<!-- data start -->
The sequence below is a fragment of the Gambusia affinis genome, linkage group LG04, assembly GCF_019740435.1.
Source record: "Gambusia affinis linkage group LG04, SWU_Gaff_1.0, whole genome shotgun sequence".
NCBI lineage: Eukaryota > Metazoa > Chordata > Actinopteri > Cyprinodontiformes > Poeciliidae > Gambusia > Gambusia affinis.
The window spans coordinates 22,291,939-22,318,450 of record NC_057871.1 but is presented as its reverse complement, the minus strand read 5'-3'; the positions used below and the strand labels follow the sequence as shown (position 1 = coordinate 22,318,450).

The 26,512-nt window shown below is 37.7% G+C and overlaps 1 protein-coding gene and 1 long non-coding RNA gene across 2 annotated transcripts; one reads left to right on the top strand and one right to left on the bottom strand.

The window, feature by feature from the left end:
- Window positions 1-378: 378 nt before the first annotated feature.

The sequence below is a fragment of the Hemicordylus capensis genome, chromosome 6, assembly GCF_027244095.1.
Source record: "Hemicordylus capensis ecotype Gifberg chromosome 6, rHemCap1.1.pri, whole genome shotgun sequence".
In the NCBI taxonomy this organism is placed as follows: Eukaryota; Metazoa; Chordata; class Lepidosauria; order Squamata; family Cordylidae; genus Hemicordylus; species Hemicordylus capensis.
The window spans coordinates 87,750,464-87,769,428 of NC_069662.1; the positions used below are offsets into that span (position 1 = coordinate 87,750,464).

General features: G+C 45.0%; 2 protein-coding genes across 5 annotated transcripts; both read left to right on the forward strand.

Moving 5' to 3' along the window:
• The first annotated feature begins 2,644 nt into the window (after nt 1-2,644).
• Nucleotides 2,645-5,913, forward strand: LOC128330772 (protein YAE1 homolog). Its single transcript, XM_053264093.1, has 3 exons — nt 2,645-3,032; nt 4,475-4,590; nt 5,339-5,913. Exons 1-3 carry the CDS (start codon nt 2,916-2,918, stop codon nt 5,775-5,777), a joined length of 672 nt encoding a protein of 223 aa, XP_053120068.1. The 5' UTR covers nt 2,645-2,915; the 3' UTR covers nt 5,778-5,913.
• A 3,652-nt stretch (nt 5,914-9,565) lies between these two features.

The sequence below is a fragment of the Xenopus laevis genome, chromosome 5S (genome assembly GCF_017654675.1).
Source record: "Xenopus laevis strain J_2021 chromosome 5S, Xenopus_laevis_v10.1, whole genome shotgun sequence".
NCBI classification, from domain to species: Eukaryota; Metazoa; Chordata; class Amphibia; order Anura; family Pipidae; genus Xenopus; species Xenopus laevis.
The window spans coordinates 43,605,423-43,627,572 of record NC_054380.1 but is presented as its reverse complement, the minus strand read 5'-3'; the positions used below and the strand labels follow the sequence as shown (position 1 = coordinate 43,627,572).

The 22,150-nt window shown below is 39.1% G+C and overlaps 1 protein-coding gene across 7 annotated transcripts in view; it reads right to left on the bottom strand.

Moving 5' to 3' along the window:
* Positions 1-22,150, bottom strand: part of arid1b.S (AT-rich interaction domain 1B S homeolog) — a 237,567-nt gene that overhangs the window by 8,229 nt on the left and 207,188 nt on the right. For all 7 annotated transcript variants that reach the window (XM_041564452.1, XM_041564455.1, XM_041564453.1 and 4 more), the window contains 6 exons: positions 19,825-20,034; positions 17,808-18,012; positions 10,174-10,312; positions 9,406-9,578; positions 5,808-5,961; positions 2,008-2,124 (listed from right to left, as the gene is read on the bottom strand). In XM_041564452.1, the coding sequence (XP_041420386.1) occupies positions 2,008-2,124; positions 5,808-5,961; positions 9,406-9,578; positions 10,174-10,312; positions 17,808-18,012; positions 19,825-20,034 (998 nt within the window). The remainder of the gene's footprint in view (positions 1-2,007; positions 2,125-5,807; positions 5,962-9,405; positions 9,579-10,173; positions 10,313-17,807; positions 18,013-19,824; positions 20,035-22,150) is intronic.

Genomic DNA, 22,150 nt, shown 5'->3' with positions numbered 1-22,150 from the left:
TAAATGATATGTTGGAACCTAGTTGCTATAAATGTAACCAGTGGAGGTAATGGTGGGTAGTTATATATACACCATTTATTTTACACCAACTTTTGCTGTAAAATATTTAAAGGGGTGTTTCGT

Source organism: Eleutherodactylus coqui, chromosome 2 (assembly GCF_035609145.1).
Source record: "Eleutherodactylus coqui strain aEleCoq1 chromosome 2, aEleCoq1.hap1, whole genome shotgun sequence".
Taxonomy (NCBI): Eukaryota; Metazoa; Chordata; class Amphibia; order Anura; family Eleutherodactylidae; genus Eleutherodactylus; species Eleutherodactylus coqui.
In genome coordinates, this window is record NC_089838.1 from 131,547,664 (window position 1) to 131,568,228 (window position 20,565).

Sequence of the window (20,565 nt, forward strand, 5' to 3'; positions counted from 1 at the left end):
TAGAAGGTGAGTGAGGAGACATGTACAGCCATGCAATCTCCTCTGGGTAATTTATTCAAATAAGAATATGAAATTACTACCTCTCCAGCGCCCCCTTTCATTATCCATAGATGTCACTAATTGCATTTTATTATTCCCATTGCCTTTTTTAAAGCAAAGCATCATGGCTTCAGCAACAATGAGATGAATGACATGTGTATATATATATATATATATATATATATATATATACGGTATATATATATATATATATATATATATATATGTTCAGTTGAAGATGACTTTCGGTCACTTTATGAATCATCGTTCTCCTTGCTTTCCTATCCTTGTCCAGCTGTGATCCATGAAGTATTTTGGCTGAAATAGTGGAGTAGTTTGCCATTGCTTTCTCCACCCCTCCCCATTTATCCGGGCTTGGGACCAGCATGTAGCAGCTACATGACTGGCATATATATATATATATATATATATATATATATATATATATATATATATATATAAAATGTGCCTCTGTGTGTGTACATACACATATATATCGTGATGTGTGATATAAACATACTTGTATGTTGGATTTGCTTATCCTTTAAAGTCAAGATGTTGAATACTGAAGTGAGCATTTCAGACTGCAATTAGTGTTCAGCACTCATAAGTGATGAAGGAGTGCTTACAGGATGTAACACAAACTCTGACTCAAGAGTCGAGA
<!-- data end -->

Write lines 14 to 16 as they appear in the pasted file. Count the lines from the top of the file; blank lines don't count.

• The first annotated feature begins 2,644 nt into the window (after nt 1-2,644).
• Nucleotides 2,645-5,913, forward strand: LOC128330772 (protein YAE1 homolog). Its single transcript, XM_053264093.1, has 3 exons — nt 2,645-3,032; nt 4,475-4,590; nt 5,339-5,913. Exons 1-3 carry the CDS (start codon nt 2,916-2,918, stop codon nt 5,775-5,777), a joined length of 672 nt encoding a protein of 223 aa, XP_053120068.1. The 5' UTR covers nt 2,645-2,915; the 3' UTR covers nt 5,778-5,913.
• A 3,652-nt stretch (nt 5,914-9,565) lies between these two features.